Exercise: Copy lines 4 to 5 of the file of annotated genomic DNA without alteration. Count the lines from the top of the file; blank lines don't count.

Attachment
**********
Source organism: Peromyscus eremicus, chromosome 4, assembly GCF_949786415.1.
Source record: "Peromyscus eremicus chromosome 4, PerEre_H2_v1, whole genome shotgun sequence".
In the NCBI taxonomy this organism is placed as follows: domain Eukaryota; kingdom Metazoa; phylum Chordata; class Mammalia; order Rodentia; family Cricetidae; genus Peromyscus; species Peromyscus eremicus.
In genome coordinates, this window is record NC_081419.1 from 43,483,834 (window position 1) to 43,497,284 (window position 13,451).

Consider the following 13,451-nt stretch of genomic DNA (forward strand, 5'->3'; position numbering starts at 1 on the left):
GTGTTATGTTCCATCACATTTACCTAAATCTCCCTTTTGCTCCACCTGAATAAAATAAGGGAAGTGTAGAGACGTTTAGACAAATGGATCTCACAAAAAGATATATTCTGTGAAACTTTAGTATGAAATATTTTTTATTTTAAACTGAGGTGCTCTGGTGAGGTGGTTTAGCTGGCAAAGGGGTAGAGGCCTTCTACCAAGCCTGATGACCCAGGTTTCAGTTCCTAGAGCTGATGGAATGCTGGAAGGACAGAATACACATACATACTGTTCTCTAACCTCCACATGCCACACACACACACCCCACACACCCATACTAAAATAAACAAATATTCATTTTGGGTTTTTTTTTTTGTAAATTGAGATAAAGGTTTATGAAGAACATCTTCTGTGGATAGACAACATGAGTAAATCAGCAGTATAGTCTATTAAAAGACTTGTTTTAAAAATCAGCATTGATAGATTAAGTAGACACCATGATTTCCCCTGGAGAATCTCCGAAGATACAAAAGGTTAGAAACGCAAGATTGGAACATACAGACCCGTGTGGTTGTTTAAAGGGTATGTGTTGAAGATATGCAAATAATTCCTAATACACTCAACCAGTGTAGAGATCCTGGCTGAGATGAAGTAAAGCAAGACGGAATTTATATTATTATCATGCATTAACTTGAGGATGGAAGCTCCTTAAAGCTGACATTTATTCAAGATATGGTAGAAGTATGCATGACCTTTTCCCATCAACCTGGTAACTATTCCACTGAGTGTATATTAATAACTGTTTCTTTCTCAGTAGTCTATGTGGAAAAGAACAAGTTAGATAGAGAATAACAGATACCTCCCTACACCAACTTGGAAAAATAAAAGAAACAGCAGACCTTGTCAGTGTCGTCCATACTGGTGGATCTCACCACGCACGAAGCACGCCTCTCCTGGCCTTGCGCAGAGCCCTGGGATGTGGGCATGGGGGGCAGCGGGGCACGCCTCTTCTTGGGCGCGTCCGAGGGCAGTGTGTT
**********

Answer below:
In genome coordinates, this window is record NC_081419.1 from 43,483,834 (window position 1) to 43,497,284 (window position 13,451).

Consider the following 13,451-nt stretch of genomic DNA (forward strand, 5'->3'; position numbering starts at 1 on the left):